Phoenix: Behind the Scenes

Peter Smith with 3D glasses
Peter Smith, lead scientist for NASA's Phoenix lander, shows off his 3D glasses — and a spiffy Hawaiian shirt — at the mission's science operations center in Tucson, Arizona.
S&T: J. Kelly Beatty
NASA's Phoenix lander is well into its 90-day mission of clawing, sniffing, and tasting the north-polar plain of Mars.

Meanwhile, back at the science operations center in Tucson, Arizona, mission scientists have gotten used to the quirky and constantly changing work shifts necessitated by a Martian day, or sol, that's 39.6 minutes longer than a day on Earth.

Leading the international scientific team is Peter Smith, who has gained a reputation not only as an expert manager of interplanetary explorations — but also as an unabashedly enthusiastic and fun-loving leader who's having the time of his life.

Come along and share some candid moments captured during two trips to cover the mission for Sky & Telescope. The tour begins on the next page.

Phoenix officials celebrate
There are smiles all around at an impromptu press briefing at the Jet Propulsion Laboratory shorty after Phoenix's successful landing on May 25th. From left are: Barry Goldstein (JPL project manager); Ed Weiler (NASA associate administrator for space science); Ed Sedivy (Lockheed Martin Space Systems); Doug McCuistion (manager of NASA's Mars program); and Peter Smith (Phoenix principal investigator).
S&T: J. Kelly Beatty

In the Jet Propulsion Laboratory's press room, cub reporters mingled with veteran journalists to deliver news of Phoenix's success to a global audience.
S&T: J. Kelly Beatty

Phoenix press conference at JPL
For a few days after Phoenix landed, reporters from around the world flocked to the Jet Propulsion Laboratory's von Karman Auditorium in Pasadena, California, to get the latest word on how the spacecraft was doing.
S&T: J. Kelly Beatty

Peter Smith and Barry Goldstein
Principal investigator Peter Smith and JPL project manager Barry Goldstein field questions about the Phoenix mission during a press conference at the Jet Propulsion Laboratory.
S&T: J. Kelly Beatty

Peter Smith amid reporters
Science in the spotlight! Peter Smith, principal investigator for the Phoenix mission, is swarmed by reporters at the conclusion of a landing-day press conference at the Jet Propulsion Laboratory in Pasadena, California.
S&T: J. Kelly Beatty

Peter Smith and Steven Squyres
Peter Smith (left) and Steve Squyres were happy campers once Phoenix touched down on Mars. Squyres is principal investigator for Spirit and Opportunity, the long-lived Mars Exploration Rovers that continue to operate after more than 3½ years on the Red Planet.
S&T: J. Kelly Beatty

Phoenix science center
The science operations center, or SOC, for the Phoenix mission is a windowless building nestled amid residences and small businesses on a quiet street in Tucson, Arizona. There's room to grow inside, as the University of Arizona hopes to gain scientific oversight for future space missions.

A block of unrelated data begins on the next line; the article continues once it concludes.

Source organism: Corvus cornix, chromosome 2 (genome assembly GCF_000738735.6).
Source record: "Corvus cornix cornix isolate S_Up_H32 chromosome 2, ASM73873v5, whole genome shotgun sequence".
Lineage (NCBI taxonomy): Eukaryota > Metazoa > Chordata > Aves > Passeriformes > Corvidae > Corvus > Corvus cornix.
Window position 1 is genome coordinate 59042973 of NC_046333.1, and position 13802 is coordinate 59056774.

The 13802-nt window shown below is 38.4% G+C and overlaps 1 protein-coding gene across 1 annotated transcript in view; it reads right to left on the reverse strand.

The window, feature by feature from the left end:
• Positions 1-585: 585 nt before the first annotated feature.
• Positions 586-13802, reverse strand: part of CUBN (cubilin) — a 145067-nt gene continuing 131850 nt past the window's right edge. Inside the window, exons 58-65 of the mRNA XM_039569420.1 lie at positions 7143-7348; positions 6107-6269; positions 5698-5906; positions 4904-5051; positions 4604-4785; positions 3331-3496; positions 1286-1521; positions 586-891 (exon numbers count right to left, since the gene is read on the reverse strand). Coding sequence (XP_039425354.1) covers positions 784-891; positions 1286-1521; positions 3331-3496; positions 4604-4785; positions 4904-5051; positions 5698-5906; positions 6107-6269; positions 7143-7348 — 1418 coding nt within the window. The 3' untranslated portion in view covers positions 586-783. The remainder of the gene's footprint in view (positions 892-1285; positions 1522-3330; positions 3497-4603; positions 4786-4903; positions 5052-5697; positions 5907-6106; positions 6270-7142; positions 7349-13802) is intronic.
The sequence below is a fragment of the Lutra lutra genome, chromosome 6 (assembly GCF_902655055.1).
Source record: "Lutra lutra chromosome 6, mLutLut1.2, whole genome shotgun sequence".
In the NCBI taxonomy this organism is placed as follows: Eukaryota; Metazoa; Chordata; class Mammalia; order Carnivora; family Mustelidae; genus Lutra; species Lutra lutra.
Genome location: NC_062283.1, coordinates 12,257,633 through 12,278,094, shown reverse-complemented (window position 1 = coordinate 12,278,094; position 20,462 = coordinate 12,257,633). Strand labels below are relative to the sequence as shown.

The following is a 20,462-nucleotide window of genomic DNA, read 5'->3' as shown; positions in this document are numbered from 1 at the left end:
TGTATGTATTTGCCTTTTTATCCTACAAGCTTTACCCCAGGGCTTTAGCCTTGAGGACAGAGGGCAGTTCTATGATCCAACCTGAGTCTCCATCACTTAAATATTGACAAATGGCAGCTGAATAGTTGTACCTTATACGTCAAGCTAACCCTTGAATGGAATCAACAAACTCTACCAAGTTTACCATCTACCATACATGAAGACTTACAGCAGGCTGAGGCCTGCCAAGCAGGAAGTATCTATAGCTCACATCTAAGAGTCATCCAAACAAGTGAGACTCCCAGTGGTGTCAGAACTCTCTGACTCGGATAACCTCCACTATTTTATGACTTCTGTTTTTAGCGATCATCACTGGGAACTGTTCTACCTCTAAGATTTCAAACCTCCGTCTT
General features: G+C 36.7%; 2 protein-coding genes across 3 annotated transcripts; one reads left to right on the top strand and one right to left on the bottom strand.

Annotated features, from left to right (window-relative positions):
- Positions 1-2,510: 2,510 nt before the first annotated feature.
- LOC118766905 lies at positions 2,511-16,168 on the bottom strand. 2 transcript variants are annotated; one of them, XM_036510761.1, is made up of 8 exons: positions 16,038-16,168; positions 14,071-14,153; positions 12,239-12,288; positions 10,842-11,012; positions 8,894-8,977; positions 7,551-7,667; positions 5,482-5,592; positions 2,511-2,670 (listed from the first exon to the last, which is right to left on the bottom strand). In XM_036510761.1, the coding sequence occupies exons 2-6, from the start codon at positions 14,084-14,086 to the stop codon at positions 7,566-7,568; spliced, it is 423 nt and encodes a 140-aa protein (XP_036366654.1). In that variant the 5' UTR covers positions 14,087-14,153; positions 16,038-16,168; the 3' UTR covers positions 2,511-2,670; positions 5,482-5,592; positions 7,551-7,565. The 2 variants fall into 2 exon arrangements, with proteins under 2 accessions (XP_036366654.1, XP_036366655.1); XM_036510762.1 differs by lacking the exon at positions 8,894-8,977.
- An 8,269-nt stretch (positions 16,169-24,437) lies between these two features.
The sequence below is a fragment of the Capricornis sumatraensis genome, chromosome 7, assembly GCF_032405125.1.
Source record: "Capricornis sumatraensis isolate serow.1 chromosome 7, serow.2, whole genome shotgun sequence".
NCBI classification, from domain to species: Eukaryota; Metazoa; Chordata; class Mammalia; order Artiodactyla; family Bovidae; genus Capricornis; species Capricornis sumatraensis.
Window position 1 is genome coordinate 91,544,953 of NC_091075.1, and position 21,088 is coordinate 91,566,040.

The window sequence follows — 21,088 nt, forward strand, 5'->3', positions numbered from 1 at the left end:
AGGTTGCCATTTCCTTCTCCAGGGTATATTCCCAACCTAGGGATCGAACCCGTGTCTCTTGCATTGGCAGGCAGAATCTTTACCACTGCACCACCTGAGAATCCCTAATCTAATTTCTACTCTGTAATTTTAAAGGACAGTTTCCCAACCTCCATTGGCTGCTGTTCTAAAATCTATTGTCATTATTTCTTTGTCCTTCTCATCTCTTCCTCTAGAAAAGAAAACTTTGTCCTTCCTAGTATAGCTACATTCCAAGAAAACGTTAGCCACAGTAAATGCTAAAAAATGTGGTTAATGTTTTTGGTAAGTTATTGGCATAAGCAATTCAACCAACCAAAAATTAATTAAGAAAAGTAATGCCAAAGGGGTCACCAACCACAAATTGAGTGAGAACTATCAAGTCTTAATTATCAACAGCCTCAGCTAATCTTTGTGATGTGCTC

S&T: J. Kelly Beatty

Phoenix mural in Tucson
The science operations center for Phoenix would be just another inconspicuous office building — were it not for the enormous, wildly colored mural that adorns its southern exterior. Measuring 60 by 20 feet, it's the work of University of Arizona professor Alfred Quiroz and students from his fall 2006 mural-painting class.
S&T: J. Kelly Beatty

William Boynton
William Boynton is the lead scientist for an experiment aboard Phoenix called the Thermal and Evolved Gas Analyzer. TEGA heats up samples in steps to determine whether they contain volatile compounds — including water and simple hydrocarbons. Boynton uses the illuminated blue panel seen behind him to help stay awake and alert during the team's frequent shift changes.
S&T: J. Kelly Beatty

Rob Manning and Alfred McEwen
Veteran mission manager Rob Manning (left) discusses Phoenix's descent to the Martian surface with Alfred McEwen, lead scientist for the powerful HiRISE camera on NASA's Mars Odyssey orbiter.
S&T: J. Kelly Beatty

Selby Cull
Selby Cull, a former editorial intern at Sky & Telescope is thrilled to be working on the Phoenix mission as a member of the team that operates the craft's robotic arm. Behind her is a full-size mockup of the lander.
S&T: J. Kelly Beatty

Amy Shaw with simulated Mars dirt
Amy Shaw, a graduate student at Washington University in St. Louis, carves up dried-up samples of simulated Martian soil. The Phoenix science team has been perplexed by the unusually cohesive character of the dirt surrounding the lander.
S&T: J. Kelly Beatty

Phoenix mockup and surface map
The science team uses this full-size mockup of the Phoenix spacecraft, together with a color-coded map of surface height and rocks mimicking those in its vicinity, to gauge how to move the craft's 7-foot-long robotic arm.
S&T: J. Kelly Beatty

Phoenix engineering testbed
By using this engineering model of Phoenix, which sits atop a detailed replica of the landing site, scientists can carefully choreograph the arm movements and other activities that are radioed daily to the craft's onboard computer.
S&T: J. Kelly Beatty

Phoenix press room in Tucson
At 3 a.m., the science operations center's press room is dead quiet. But just down the hall, Phoenix scientists are gearing up for a full shift of activity.
S&T: J. Kelly Beatty

Phoenix science team
It's showtime! Phoenix's science team gathers at 4 a.m. for an update briefing before getting to work on analyzing results radioed by the spacecraft and planning the next sequence of commands for it to execute.
S&T: J. Kelly Beatty

Phoenix model on globe
In a public area of Phoenix's science operations center, a small paper model rests on a globe of Mars to mark the craft's location. At this far-north latitude, Phoenix is not expected to survive the bitter winter cold that will overtake it in a few months.
S&T: J. Kelly Beatty
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